mapping collaborations

  • organization
    Scholars@Duke, Duke University
  • role
    original project
  • awards
    1st place, Duke Research Computing Symposium, Data Visualization Challenge
  • press


Does proximity influence collaboration? A visualization exploring the geographic spread of academic collaborations across Duke University.

This was an original piece submitted for Scholars@Duke, and the Duke Research Computing Data Visualization Challenge.


Scholars@Duke released a dataset comprising over 3k individuals at Duke University, and over 75k academic publications. They issued an open call to take these data and derive an innovative visualization. The only criterion was that the final piece should speak to the breadth and vitality of scholarly research taking place at Duke.


I used this challenge as an opportunity to explore ideas first put forth in the 1970's by MIT professor Thomas Allen, who reported that the frequency of communication between two engineers sharply decreased as the distance between their desks grew. What types of insights could be gleaned by mapping how collaborations within an institution are geographically distributed?

The primary hurdle was in mapping an individual to a specific location on campus. The provided datasets offered names and IDs of each individual, but not much else. I began by using the Duke directory to link each individual to a specific department. Next, I obtained access to a database from the Duke Plant Accounting office that listed all buildings owned by Duke, as well as the address and latitude/longitude coordinates of each building. A second database showed which departments owned offices in each building. With these pieces of information, I was able to link each individual to a department, each department to a building, and each building to a specific location.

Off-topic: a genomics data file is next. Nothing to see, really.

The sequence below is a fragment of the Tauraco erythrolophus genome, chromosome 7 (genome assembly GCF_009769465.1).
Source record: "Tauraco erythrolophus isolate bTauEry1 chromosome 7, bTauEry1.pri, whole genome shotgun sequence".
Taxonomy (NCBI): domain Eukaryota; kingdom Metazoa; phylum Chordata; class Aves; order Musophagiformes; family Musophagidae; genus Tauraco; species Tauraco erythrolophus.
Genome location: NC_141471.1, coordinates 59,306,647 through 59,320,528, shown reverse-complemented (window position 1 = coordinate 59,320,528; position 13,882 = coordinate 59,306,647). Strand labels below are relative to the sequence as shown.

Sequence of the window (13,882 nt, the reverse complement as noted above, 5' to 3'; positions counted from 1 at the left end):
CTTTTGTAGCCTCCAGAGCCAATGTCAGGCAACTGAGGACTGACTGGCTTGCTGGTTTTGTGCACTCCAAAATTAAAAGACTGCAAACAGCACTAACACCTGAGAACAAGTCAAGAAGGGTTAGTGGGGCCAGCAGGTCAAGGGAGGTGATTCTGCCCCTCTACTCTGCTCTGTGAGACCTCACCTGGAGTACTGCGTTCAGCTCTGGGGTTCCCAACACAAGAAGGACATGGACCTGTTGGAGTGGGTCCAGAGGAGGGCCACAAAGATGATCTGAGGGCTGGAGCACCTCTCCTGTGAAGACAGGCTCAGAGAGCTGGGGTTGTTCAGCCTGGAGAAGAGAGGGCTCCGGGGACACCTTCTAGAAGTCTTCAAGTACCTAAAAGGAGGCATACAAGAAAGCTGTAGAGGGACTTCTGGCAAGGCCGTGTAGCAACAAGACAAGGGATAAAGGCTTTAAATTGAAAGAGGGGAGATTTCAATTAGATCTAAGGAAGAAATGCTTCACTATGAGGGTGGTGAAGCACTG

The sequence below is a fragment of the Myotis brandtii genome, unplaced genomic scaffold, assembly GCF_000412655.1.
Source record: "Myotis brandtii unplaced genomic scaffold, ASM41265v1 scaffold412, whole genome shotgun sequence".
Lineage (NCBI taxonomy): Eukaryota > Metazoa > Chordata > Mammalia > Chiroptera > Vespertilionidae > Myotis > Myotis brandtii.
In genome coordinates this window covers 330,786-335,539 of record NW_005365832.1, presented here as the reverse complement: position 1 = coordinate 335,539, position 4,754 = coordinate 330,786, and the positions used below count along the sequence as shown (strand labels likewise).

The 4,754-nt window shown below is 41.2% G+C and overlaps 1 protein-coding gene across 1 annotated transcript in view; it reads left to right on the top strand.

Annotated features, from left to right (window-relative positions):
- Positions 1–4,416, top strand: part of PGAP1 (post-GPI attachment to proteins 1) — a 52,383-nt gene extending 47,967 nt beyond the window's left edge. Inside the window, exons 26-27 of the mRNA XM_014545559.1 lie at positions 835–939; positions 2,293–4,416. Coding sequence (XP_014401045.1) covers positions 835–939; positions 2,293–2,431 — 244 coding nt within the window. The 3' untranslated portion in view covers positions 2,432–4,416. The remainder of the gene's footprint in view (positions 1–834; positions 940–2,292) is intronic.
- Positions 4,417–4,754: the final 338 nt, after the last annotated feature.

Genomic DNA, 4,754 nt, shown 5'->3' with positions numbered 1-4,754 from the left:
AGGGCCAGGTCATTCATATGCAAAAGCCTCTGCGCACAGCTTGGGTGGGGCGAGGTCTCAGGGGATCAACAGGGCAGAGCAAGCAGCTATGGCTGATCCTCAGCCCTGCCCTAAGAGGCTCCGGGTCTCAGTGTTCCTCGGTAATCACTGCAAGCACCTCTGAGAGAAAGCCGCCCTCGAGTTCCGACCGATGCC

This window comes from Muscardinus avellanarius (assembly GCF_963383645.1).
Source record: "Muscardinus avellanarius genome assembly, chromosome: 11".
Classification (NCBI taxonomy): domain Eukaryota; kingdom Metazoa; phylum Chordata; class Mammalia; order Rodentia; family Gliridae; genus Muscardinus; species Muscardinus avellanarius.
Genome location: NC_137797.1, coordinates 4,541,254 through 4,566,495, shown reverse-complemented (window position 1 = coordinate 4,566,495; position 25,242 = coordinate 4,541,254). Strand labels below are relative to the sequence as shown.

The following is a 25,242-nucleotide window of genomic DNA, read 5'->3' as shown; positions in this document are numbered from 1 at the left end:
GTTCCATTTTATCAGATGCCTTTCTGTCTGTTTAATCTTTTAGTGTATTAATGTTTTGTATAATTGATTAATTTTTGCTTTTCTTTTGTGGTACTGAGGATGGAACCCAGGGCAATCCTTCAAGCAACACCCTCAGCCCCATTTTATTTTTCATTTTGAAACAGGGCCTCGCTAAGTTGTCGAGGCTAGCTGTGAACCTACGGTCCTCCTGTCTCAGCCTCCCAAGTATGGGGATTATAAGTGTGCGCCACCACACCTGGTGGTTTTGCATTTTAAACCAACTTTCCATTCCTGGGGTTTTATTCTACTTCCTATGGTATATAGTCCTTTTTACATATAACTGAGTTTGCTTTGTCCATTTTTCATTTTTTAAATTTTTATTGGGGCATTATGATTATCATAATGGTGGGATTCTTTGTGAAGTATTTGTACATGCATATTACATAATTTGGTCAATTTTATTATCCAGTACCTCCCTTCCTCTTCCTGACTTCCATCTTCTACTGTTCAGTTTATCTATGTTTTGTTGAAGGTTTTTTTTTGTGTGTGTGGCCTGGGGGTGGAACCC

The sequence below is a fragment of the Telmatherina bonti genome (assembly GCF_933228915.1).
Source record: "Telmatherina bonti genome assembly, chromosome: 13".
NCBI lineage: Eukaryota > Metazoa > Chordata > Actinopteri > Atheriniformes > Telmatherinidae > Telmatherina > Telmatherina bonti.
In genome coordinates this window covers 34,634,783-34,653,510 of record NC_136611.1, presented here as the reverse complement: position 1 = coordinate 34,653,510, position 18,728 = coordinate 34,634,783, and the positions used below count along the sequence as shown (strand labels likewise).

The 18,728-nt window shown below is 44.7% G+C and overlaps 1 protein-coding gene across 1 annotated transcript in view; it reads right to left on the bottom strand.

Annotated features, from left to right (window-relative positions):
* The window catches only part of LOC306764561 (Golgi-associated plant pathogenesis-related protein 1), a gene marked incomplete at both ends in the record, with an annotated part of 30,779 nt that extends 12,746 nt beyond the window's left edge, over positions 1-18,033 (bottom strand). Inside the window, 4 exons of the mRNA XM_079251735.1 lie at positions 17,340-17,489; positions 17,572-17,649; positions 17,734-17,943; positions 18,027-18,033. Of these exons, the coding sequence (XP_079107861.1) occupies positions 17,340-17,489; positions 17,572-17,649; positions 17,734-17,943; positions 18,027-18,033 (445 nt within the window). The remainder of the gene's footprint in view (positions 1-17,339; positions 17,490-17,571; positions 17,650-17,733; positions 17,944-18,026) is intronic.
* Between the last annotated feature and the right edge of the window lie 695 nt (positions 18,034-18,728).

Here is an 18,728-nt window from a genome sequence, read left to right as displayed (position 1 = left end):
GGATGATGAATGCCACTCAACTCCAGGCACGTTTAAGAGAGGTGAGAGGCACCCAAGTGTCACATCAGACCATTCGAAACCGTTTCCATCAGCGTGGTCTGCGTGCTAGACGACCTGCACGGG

Next, I analyzed the publication dataset to explore where collaborations (defined as two individuals co-authored on one or more publications) were occurring. Approximately 48% of all collaborations took place between individuals associated with different buildings on campus. Since collaborations were spanning buildings all over campus, putting this data on a map was an obvious design choice.

I made a basemap on which each campus building was outlined in bold, and plotted the collaborations as a series of bezier curves connecting between buildings. I added a random offset to the height of each curve to convey the collaboration density - and minimize overlap - between buildings. For an additional layer of meaning, the collaborations were grouped into 3 distinct categories and assigned colors based on the number of times two individuals worked together.

With the main map in place, the final task was arranging the layout of text and additional visual elements. I included a chord diagram to show the number of collaboration between each building and every other buildings, as well as an additional figure representing how the probability of collaboration decreased as the travel duration between buildings increased.

The final piece was awarded first place.